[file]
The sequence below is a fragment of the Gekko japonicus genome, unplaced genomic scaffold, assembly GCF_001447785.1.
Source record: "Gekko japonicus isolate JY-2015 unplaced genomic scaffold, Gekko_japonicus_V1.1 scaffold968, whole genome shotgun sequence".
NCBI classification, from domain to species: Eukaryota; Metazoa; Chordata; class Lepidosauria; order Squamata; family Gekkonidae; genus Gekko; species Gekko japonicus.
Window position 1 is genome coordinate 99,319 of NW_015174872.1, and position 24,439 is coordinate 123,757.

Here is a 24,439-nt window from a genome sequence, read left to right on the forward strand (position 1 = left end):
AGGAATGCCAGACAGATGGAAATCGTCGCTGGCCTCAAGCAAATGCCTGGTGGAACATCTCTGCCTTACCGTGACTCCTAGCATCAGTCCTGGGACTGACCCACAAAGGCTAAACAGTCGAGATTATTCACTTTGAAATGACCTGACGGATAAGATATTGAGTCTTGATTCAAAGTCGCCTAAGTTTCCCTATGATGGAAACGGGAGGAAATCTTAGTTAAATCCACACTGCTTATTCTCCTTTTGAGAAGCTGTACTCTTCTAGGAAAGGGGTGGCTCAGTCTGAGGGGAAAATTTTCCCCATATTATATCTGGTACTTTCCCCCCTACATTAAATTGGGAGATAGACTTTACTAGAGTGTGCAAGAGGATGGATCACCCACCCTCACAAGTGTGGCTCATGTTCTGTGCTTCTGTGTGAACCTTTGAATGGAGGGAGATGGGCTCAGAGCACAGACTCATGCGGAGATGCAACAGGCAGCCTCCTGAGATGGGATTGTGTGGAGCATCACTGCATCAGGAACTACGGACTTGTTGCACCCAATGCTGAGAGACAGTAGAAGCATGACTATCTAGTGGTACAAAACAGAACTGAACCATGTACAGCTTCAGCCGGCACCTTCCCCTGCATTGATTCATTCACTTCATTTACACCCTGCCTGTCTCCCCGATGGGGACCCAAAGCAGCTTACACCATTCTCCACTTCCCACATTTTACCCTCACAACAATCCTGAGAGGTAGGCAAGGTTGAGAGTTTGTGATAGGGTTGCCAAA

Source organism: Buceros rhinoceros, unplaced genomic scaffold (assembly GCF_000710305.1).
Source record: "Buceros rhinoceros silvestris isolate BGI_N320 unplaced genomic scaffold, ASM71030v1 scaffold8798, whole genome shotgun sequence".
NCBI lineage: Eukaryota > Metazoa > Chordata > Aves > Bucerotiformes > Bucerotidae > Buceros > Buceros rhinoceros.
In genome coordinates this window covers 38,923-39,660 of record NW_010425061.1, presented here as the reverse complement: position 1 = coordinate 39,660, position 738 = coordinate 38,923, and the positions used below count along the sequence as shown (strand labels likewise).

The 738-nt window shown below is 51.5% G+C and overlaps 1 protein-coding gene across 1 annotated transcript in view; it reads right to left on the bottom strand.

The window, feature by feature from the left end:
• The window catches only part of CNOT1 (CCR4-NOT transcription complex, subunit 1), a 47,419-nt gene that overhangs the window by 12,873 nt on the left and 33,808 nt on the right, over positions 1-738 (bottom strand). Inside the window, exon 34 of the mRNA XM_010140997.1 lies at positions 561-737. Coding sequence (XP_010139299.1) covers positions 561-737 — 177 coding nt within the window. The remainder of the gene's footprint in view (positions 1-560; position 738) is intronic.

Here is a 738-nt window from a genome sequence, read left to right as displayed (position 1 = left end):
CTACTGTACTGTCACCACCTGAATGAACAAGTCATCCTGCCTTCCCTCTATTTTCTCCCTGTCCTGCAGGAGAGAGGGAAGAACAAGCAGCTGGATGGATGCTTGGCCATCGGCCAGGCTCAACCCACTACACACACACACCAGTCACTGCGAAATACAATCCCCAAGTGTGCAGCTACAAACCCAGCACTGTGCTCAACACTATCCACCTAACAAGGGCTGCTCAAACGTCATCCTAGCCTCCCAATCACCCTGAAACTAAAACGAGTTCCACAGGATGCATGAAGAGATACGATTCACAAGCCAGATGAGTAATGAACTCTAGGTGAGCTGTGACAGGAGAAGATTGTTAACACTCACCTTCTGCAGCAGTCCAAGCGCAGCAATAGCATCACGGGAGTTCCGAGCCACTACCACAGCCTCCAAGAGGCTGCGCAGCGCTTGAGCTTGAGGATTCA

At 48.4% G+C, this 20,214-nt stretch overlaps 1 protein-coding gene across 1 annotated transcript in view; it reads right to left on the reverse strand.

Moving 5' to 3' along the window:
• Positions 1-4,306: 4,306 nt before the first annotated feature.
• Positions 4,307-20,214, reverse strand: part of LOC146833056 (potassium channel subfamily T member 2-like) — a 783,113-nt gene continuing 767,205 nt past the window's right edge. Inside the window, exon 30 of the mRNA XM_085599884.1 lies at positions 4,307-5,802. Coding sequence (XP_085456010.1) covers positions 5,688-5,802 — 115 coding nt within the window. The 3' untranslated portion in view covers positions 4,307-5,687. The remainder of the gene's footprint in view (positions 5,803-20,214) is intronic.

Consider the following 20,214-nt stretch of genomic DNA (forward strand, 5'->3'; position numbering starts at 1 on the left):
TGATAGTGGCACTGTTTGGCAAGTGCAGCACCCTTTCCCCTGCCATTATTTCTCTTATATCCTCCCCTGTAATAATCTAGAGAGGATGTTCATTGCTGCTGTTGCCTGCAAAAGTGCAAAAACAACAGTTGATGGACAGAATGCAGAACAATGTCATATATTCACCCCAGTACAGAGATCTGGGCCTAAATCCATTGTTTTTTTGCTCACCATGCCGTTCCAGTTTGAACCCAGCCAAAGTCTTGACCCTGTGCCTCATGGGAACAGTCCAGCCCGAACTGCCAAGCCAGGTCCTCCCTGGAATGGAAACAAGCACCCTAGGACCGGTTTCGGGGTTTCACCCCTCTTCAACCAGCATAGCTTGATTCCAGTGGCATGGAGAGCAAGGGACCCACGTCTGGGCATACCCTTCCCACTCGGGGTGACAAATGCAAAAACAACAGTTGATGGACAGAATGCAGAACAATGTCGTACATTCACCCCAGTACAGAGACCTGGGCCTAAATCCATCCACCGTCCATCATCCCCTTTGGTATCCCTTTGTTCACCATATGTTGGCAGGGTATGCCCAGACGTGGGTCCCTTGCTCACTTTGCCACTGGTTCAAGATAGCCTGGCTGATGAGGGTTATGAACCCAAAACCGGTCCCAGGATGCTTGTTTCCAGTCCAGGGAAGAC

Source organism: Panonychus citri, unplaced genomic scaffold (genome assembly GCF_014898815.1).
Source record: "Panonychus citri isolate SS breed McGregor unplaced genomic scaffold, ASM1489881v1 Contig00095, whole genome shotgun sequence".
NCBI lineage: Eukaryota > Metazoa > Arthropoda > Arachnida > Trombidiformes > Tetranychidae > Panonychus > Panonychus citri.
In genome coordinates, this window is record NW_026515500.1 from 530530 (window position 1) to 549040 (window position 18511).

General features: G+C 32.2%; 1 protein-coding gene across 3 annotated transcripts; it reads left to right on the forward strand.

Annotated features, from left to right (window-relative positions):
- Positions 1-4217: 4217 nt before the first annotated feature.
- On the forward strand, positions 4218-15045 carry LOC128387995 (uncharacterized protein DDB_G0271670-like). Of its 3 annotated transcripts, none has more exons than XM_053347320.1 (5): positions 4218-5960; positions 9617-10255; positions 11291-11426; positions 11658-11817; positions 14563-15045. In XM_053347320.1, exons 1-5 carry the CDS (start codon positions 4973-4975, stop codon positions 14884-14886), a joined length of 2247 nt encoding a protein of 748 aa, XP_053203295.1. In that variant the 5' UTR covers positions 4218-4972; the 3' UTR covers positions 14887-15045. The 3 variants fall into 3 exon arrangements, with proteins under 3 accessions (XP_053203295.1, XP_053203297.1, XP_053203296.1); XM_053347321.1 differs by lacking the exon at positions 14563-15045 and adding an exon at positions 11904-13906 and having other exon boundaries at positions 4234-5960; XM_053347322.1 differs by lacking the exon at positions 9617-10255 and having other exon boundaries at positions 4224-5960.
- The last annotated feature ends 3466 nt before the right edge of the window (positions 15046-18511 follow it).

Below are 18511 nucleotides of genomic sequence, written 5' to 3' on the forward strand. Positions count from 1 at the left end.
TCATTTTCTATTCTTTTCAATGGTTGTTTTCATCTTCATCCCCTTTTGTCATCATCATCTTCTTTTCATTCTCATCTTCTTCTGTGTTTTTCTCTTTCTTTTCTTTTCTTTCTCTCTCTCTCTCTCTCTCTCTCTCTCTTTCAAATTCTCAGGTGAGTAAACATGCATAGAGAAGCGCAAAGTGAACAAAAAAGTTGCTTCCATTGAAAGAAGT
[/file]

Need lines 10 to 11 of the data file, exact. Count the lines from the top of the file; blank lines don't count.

In genome coordinates this window covers 38,923-39,660 of record NW_010425061.1, presented here as the reverse complement: position 1 = coordinate 39,660, position 738 = coordinate 38,923, and the positions used below count along the sequence as shown (strand labels likewise).

The 738-nt window shown below is 51.5% G+C and overlaps 1 protein-coding gene across 1 annotated transcript in view; it reads right to left on the bottom strand.